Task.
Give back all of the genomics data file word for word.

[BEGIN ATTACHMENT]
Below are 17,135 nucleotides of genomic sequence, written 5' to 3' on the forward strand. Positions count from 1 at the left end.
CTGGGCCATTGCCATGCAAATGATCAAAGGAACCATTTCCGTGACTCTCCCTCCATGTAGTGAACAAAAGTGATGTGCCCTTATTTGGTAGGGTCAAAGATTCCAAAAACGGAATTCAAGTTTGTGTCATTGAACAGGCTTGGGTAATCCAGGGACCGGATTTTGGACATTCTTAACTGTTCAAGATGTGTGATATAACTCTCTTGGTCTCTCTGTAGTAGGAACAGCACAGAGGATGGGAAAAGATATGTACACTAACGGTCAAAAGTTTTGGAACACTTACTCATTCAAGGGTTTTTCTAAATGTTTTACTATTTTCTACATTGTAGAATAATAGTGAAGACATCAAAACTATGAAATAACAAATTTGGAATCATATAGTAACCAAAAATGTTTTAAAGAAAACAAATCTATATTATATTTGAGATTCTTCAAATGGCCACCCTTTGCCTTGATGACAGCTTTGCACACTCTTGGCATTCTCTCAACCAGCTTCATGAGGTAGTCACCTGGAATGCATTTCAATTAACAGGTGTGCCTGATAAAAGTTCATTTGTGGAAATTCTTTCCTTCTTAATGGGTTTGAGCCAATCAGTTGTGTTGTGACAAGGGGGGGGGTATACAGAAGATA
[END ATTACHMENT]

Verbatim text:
Below are 17,135 nucleotides of genomic sequence, written 5' to 3' on the forward strand. Positions count from 1 at the left end.
CTGGGCCATTGCCATGCAAATGATCAAAGGAACCATTTCCGTGACTCTCCCTCCATGTAGTGAACAAAAGTGATGTGCCCTTATTTGGTAGGGTCAAAGATTCCAAAAACGGAATTCAAGTTTGTGTCATTGAACAGGCTTGGGTAATCCAGGGACCGGATTTTGGACATTCTTAACTGTTCAAGATGTGTGATATAACTCTCTTGGTCTCTCTGTAGTAGGAACAGCACAGAGGATGGGAAAAGATATGTACACTAACGGTCAAAAGTTTTGGAACACTTACTCATTCAAGGGTTTTTCTAAATGTTTTACTATTTTCTACATTGTAGAATAATAGTGAAGACATCAAAACTATGAAATAACAAATTTGGAATCATATAGTAACCAAAAATGTTTTAAAGAAAACAAATCTATATTATATTTGAGATTCTTCAAATGGCCACCCTTTGCCTTGATGACAGCTTTGCACACTCTTGGCATTCTCTCAACCAGCTTCATGAGGTAGTCACCTGGAATGCATTTCAATTAACAGGTGTGCCTGATAAAAGTTCATTTGTGGAAATTCTTTCCTTCTTAATGGGTTTGAGCCAATCAGTTGTGTTGTGACAAGGGGGGGGGTATACAGAAGATA